Today I finally got the glitches sorted out with the electric Edge 540R (I bought a 2.4GHz radio!), and put it through its paces properly for the first time. The first flight was great but the second got truly interesting.
I took off as normal, pulling into a vertical climb then a quarter loop and half roll at the top. The nose pitched quickly down. “Odd” I thought, “it can’t be a glitch with the new radio”. It was very windy aloft today so I trimmed it out again and flew on. A few minutes later the ailerons got sluggish and then I noticed a massive flutter in both, then no control in roll at all. Not good! I then noticed I had virtually no elevator control either and the model starting descending quickly. In the strong wind it drifted to the far end of the field.
Now, I’m either the greatest model pilot in the world or I got lucky! Somehow I managed to turn the nose into wind and keep the wings level using just the rudder the, just before I hit the long grass, I blipped the throttle long enough to level it out and slow it down. The model settled lightly in the grass with absolutely no damage at all.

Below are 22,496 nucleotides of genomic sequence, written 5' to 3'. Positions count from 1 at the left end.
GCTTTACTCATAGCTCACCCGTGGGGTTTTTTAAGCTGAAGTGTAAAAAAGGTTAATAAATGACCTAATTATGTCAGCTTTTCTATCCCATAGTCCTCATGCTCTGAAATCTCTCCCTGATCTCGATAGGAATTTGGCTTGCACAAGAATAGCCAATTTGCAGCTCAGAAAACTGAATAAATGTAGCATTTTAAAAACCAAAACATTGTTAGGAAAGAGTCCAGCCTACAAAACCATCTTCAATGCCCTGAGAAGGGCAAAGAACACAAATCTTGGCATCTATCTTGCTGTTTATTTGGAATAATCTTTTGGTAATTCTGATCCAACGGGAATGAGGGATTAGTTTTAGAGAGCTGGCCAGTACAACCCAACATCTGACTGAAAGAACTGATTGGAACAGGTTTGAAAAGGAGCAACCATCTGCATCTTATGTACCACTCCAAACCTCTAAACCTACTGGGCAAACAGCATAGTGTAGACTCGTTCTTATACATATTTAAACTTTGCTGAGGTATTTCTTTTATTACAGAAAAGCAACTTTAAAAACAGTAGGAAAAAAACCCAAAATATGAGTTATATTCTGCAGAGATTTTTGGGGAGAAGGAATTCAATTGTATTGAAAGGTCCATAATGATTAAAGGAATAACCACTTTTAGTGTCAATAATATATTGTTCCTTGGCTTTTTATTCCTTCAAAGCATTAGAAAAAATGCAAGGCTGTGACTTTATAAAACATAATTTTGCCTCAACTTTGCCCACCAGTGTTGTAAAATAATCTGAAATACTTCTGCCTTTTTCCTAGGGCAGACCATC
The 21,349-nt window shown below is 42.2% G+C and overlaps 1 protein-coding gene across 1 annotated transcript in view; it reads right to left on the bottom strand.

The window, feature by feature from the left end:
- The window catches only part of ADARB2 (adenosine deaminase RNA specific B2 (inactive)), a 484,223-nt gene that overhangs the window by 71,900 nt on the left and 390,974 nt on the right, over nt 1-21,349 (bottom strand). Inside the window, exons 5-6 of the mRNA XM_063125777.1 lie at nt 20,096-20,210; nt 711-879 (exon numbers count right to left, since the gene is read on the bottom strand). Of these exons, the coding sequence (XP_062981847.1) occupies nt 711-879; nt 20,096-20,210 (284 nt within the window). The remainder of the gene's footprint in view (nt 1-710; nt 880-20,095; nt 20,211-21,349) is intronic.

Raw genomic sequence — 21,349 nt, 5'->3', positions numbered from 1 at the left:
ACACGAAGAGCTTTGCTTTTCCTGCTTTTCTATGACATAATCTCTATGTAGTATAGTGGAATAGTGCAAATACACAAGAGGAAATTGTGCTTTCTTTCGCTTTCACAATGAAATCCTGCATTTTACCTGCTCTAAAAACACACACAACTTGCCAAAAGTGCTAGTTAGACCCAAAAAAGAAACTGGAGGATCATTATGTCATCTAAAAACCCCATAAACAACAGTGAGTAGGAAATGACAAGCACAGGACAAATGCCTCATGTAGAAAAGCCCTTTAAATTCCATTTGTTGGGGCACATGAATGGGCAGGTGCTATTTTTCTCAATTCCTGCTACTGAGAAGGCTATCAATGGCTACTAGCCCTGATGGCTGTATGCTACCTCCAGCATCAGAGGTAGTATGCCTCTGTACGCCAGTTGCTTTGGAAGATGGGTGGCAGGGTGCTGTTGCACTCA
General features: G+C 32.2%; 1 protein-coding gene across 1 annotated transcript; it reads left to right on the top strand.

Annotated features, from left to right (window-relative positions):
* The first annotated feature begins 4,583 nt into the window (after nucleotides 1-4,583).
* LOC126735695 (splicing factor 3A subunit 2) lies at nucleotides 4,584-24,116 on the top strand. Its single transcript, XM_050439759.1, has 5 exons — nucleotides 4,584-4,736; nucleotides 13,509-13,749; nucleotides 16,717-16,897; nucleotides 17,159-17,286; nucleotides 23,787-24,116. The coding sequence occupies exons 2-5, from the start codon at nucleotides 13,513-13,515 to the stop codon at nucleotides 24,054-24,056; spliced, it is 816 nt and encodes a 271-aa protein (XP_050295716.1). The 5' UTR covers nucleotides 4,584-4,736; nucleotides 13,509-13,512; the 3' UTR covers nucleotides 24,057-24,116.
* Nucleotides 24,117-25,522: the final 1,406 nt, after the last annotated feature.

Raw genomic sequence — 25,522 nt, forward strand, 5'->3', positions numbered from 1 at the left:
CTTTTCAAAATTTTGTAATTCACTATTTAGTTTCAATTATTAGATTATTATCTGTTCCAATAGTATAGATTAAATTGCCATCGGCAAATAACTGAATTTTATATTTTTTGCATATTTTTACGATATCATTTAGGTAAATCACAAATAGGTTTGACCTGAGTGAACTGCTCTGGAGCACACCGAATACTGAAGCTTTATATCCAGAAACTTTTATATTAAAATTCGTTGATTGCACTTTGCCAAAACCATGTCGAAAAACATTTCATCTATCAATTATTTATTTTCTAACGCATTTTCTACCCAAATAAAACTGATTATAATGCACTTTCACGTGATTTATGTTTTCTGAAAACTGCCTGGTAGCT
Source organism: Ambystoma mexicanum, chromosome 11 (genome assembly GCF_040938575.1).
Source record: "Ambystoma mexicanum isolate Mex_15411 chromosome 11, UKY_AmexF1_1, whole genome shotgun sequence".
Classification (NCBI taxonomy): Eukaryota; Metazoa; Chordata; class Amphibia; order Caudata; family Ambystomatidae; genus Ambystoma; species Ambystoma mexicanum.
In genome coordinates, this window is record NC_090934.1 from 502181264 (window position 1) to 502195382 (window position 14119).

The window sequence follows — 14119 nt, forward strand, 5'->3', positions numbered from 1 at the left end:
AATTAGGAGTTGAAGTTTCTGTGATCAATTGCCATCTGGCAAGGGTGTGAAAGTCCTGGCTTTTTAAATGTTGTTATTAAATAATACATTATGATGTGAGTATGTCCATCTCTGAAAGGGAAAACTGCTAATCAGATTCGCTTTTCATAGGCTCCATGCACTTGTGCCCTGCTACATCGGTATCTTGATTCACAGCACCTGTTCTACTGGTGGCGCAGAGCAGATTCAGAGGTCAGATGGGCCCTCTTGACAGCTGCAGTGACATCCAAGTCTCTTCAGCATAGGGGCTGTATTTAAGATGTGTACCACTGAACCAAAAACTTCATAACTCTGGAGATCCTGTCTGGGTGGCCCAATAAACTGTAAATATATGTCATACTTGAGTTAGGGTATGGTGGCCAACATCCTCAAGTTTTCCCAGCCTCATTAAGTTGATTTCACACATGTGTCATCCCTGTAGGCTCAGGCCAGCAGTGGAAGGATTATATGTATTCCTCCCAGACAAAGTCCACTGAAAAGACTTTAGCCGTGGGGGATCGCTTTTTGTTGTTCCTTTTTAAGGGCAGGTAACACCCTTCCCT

Back on the ground the cause of the loss of control was easily apparent…
I had built this model (and its sister) exactly to the manufacturer’s instructions. The PCB board control horns were to be epoxied into the pre-cut slots. I had done this using 5 minute epoxy and tested each to make sure it was secure. Sadly, in flight these horns had failed all at the same time. The ailerons gave up completely and the elevator fortunately held on to give me just enough control to save the model (pulling out easily on the ground).
So, the moral of the story…
Don’t trust those instructions. PCB epoxied into hardwood slots simply isn’t enough to hold the force generated by full 3D control throws on a model like this. Personally, I’ll be replacing them with proper threaded rod control horns like I have used previously on my 25% scale models.